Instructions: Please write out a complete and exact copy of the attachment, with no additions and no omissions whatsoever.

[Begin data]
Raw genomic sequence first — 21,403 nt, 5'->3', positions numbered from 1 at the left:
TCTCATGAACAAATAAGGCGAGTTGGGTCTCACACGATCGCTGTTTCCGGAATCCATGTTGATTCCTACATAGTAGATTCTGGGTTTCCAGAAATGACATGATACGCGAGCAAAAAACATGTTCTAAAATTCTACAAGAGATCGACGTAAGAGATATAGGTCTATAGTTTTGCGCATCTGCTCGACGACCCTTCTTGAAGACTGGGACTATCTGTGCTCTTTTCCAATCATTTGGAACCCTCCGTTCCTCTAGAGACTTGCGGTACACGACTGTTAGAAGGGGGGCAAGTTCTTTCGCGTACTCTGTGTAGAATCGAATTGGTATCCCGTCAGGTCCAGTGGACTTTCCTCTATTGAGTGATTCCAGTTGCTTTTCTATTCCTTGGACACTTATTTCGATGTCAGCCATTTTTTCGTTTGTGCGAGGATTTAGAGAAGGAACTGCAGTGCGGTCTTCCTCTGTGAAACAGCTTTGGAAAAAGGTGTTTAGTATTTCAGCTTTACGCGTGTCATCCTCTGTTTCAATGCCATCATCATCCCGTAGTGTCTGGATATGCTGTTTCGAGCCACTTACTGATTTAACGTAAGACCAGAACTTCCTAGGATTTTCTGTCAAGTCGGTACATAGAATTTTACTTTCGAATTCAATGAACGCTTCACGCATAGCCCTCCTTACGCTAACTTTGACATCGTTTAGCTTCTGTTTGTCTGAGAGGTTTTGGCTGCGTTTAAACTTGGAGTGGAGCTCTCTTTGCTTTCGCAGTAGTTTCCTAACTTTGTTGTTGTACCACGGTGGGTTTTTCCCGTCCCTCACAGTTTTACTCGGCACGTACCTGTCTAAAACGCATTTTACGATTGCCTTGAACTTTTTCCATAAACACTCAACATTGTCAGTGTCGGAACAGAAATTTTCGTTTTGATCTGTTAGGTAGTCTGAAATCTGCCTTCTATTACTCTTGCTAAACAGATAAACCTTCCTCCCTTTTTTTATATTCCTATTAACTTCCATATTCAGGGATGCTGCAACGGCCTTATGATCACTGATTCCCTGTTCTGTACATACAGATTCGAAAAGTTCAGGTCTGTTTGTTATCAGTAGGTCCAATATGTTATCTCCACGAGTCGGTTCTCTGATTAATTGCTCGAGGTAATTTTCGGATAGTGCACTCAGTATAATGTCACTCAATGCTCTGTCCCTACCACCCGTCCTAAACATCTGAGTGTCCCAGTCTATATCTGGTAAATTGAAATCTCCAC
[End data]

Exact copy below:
Raw genomic sequence first — 21,403 nt, 5'->3', positions numbered from 1 at the left:
TCTCATGAACAAATAAGGCGAGTTGGGTCTCACACGATCGCTGTTTCCGGAATCCATGTTGATTCCTACATAGTAGATTCTGGGTTTCCAGAAATGACATGATACGCGAGCAAAAAACATGTTCTAAAATTCTACAAGAGATCGACGTAAGAGATATAGGTCTATAGTTTTGCGCATCTGCTCGACGACCCTTCTTGAAGACTGGGACTATCTGTGCTCTTTTCCAATCATTTGGAACCCTCCGTTCCTCTAGAGACTTGCGGTACACGACTGTTAGAAGGGGGGCAAGTTCTTTCGCGTACTCTGTGTAGAATCGAATTGGTATCCCGTCAGGTCCAGTGGACTTTCCTCTATTGAGTGATTCCAGTTGCTTTTCTATTCCTTGGACACTTATTTCGATGTCAGCCATTTTTTCGTTTGTGCGAGGATTTAGAGAAGGAACTGCAGTGCGGTCTTCCTCTGTGAAACAGCTTTGGAAAAAGGTGTTTAGTATTTCAGCTTTACGCGTGTCATCCTCTGTTTCAATGCCATCATCATCCCGTAGTGTCTGGATATGCTGTTTCGAGCCACTTACTGATTTAACGTAAGACCAGAACTTCCTAGGATTTTCTGTCAAGTCGGTACATAGAATTTTACTTTCGAATTCAATGAACGCTTCACGCATAGCCCTCCTTACGCTAACTTTGACATCGTTTAGCTTCTGTTTGTCTGAGAGGTTTTGGCTGCGTTTAAACTTGGAGTGGAGCTCTCTTTGCTTTCGCAGTAGTTTCCTAACTTTGTTGTTGTACCACGGTGGGTTTTTCCCGTCCCTCACAGTTTTACTCGGCACGTACCTGTCTAAAACGCATTTTACGATTGCCTTGAACTTTTTCCATAAACACTCAACATTGTCAGTGTCGGAACAGAAATTTTCGTTTTGATCTGTTAGGTAGTCTGAAATCTGCCTTCTATTACTCTTGCTAAACAGATAAACCTTCCTCCCTTTTTTTATATTCCTATTAACTTCCATATTCAGGGATGCTGCAACGGCCTTATGATCACTGATTCCCTGTTCTGTACATACAGATTCGAAAAGTTCAGGTCTGTTTGTTATCAGTAGGTCCAATATGTTATCTCCACGAGTCGGTTCTCTGATTAATTGCTCGAGGTAATTTTCGGATAGTGCACTCAGTATAATGTCACTCAATGCTCTGTCCCTACCACCCGTCCTAAACATCTGAGTGTCCCAGTCTATATCTGGTAAATTGAAATCTCCAC